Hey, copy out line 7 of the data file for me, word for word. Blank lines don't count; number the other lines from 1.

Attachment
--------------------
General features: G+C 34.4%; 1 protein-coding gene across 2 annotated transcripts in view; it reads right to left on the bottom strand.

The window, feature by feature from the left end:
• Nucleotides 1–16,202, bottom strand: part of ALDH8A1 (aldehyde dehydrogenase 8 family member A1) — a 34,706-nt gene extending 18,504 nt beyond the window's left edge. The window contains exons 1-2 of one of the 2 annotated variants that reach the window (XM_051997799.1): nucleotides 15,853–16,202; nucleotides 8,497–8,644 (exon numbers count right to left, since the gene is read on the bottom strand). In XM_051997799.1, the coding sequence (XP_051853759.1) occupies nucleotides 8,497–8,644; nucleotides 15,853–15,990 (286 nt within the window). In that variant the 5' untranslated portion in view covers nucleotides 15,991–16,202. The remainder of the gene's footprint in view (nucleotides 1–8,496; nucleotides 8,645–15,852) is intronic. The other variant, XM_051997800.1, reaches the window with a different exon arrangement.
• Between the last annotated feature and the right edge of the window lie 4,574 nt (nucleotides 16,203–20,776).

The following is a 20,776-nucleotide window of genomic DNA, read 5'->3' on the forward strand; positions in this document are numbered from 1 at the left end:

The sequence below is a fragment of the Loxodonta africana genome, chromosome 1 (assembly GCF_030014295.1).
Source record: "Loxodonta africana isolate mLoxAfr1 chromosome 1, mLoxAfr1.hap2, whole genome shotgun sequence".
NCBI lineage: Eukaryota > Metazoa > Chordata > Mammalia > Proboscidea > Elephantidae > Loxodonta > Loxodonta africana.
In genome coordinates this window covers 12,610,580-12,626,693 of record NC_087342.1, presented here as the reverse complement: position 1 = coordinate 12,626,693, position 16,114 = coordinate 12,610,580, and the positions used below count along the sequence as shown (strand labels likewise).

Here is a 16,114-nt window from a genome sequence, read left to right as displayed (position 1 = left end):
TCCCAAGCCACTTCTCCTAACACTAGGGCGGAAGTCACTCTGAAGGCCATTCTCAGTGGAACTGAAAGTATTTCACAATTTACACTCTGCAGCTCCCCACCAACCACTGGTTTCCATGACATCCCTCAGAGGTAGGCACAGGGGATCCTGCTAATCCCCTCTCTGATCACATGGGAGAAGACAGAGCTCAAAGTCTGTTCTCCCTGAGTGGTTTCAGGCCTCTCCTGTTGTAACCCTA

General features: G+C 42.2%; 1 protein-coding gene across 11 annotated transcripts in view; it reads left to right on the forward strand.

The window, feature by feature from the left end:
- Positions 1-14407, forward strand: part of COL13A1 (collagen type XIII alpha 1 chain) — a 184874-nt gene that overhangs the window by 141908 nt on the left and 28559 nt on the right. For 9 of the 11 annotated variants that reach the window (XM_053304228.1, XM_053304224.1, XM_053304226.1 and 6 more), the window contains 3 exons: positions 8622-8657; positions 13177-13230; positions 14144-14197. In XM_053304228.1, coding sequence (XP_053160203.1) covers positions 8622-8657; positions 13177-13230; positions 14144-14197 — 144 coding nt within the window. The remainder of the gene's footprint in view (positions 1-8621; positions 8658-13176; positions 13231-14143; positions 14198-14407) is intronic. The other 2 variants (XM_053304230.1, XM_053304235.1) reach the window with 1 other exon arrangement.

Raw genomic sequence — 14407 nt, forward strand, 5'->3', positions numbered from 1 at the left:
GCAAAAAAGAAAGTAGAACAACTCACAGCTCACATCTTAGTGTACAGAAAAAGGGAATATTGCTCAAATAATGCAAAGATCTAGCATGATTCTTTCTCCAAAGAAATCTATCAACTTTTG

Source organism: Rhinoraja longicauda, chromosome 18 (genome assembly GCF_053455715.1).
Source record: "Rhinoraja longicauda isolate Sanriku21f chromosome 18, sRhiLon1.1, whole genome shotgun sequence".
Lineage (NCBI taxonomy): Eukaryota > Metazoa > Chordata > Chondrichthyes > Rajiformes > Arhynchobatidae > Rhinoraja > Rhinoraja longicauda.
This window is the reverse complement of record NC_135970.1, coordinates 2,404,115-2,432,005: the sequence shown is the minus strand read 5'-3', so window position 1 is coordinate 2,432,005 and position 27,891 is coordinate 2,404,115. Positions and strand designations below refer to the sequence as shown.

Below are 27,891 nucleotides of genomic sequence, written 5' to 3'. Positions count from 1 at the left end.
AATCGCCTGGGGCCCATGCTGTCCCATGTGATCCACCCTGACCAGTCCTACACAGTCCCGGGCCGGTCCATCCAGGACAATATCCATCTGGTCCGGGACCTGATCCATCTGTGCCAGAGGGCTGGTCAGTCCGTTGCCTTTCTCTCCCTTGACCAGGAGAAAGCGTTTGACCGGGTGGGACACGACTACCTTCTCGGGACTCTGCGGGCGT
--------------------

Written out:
Source record: "Loxodonta africana isolate mLoxAfr1 chromosome 1, mLoxAfr1.hap2, whole genome shotgun sequence".